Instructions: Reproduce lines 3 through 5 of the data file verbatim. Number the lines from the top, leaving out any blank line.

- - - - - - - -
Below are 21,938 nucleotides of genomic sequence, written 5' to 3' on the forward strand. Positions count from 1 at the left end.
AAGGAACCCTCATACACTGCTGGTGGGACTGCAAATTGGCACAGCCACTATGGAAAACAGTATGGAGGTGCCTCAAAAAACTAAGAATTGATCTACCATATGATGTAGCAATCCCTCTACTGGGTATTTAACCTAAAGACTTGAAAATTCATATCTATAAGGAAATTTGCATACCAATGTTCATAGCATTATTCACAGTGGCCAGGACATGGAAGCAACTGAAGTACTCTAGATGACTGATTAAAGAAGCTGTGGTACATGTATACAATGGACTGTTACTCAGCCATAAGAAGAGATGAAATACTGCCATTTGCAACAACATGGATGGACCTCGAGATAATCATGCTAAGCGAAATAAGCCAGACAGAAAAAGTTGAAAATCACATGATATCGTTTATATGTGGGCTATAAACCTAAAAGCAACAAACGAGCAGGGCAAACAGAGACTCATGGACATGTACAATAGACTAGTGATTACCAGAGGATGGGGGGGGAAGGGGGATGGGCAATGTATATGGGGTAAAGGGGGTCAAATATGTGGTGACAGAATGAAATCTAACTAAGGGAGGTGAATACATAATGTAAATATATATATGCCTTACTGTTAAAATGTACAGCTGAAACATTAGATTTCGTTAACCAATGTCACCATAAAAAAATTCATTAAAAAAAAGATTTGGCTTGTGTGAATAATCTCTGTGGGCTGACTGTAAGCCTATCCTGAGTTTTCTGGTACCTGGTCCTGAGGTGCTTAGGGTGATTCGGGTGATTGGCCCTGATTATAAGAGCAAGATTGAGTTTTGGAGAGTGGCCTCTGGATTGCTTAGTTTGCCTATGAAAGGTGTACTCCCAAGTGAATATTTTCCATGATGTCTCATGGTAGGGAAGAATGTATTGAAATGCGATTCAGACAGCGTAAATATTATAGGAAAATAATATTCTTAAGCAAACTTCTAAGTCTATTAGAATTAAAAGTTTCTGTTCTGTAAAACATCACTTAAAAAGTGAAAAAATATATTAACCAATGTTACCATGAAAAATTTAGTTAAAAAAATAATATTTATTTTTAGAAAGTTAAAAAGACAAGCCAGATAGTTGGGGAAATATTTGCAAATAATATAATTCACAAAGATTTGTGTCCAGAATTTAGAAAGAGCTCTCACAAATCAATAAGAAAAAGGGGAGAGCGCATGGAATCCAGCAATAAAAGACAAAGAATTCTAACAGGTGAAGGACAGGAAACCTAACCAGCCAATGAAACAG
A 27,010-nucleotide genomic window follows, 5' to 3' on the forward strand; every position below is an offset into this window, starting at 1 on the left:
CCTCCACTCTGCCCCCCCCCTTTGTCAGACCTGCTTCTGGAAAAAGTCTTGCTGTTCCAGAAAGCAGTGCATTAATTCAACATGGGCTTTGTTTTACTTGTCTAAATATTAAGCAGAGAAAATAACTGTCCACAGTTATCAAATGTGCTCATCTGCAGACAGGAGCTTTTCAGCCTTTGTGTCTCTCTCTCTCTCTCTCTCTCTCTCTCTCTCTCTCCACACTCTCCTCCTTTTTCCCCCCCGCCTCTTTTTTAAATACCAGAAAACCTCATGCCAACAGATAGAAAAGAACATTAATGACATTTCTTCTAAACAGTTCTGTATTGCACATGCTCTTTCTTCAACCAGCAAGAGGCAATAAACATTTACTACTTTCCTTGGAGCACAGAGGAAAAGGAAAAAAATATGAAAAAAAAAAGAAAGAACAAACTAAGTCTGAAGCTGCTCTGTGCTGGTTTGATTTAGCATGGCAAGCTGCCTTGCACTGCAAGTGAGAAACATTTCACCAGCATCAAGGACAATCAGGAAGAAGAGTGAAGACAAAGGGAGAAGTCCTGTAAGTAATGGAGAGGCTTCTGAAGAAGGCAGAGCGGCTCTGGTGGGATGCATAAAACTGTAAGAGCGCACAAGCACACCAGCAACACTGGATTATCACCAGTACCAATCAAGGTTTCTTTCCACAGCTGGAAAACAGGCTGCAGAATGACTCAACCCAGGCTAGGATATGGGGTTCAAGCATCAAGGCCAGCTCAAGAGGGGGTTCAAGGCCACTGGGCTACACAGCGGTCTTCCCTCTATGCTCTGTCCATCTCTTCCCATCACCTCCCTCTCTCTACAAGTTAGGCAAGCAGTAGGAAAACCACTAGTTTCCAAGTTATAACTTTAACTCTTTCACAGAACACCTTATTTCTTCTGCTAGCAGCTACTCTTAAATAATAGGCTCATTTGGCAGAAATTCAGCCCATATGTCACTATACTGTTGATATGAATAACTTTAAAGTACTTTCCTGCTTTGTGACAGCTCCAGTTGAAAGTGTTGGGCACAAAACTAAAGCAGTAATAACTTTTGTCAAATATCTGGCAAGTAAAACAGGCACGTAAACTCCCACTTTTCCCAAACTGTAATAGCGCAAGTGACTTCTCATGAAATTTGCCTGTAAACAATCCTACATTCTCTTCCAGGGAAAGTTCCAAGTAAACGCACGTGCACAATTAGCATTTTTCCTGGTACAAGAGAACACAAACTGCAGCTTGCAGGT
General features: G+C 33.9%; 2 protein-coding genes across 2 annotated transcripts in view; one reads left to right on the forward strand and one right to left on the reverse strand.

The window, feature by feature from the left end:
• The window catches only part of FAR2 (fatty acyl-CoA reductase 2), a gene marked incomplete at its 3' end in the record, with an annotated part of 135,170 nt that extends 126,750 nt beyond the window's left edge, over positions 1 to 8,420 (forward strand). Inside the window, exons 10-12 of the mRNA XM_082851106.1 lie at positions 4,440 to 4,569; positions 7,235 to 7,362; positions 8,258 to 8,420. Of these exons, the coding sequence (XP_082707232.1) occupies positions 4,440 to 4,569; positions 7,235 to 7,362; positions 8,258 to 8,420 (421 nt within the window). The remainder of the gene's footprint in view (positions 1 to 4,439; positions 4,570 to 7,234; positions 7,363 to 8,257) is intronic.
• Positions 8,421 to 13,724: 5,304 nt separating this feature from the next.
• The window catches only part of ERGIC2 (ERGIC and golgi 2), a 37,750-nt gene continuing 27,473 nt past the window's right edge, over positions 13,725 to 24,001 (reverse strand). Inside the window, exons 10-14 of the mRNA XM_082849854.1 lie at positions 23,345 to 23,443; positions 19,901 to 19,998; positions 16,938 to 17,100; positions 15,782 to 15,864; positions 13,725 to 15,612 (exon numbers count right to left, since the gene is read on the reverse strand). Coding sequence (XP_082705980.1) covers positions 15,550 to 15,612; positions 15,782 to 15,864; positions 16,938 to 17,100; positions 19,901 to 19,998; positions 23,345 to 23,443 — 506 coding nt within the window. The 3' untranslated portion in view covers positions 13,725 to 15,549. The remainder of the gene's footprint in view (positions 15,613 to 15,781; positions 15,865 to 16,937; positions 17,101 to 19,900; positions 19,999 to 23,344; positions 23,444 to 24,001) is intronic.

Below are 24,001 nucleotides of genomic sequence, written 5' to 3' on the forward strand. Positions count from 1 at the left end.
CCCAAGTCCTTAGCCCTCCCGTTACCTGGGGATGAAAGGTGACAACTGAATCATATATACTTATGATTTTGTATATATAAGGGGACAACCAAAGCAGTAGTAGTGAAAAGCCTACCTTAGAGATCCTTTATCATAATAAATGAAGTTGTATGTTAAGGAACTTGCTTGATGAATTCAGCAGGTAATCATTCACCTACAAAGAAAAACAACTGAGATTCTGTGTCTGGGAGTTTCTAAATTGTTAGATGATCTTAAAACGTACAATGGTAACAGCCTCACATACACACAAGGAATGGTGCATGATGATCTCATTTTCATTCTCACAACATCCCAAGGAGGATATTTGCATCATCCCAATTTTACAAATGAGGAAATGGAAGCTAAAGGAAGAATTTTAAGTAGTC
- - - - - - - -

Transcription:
A 27,010-nucleotide genomic window follows, 5' to 3' on the forward strand; every position below is an offset into this window, starting at 1 on the left:
CCTCCACTCTGCCCCCCCCCTTTGTCAGACCTGCTTCTGGAAAAAGTCTTGCTGTTCCAGAAAGCAGTGCATTAATTCAACATGGGCTTTGTTTTACTTGTCTAAATATTAAGCAGAGAAAATAACTGTCCACAGTTATCAAATGTGCTCATCTGCAGACAGGAGCTTTTCAGCCTTTGTGTCTCTCTCTCTCTCTCTCTCTCTCTCTCTCTCTCTCCACACTCTCCTCCTTTTTCCCCCCCGCCTCTTTTTTAAATACCAGAAAACCTCATGCCAACAGATAGAAAAGAACATTAATGACATTTCTTCTAAACAGTTCTGTATTGCACATGCTCTTTCTTCAACCAGCAAGAGGCAATAAACATTTACTACTTTCCTTGGAGCACAGAGGAAAAGGAAAAAAATATGAAAAAAAAAAGAAAGAACAAACTAAGTCTGAAGCTGCTCTGTGCTGGTTTGATTTAGCATGGCAAGCTGCCTTGCACTGCAAGTGAGAAACATTTCACCAGCATCAAGGACAATCAGGAAGAAGAGTGAAGACAAAGGGAGAAGTCCTGTAAGTAATGGAGAGGCTTCTGAAGAAGGCAGAGCGGCTCTGGTGGGATGCATAAAACTGTAAGAGCGCACAAGCACACCAGCAACACTGGATTATCACCAGTACCAATCAAGGTTTCTTTCCACAGCTGGAAAACAGGCTGCAGAATGACTCAACCCAGGCTAGGATATGGGGTTCAAGCATCAAGGCCAGCTCAAGAGGGGGTTCAAGGCCACTGGGCTACACAGCGGTCTTCCCTCTATGCTCTGTCCATCTCTTCCCATCACCTCCCTCTCTCTACAAGTTAGGCAAGCAGTAGGAAAACCACTAGTTTCCAAGTTATAACTTTAACTCTTTCACAGAACACCTTATTTCTTCTGCTAGCAGCTACTCTTAAATAATAGGCTCATTTGGCAGAAATTCAGCCCATATGTCACTATACTGTTGATATGAATAACTTTAAAGTACTTTCCTGCTTTGTGACAGCTCCAGTTGAAAGTGTTGGGCACAAAACTAAAGCAGTAATAACTTTTGTCAAATATCTGGCAAGTAAAACAGGCACGTAAACTCCCACTTTTCCCAAACTGTAATAGCGCAAGTGACTTCTCATGAAATTTGCCTGTAAACAATCCTACATTCTCTTCCAGGGAAAGTTCCAAGTAAACGCACGTGCACAATTAGCATTTTTCCTGGTACAAGAGAACACAAACTGCAGCTTGCAGGT
General features: G+C 33.9%; 2 protein-coding genes across 2 annotated transcripts in view; one reads left to right on the forward strand and one right to left on the reverse strand.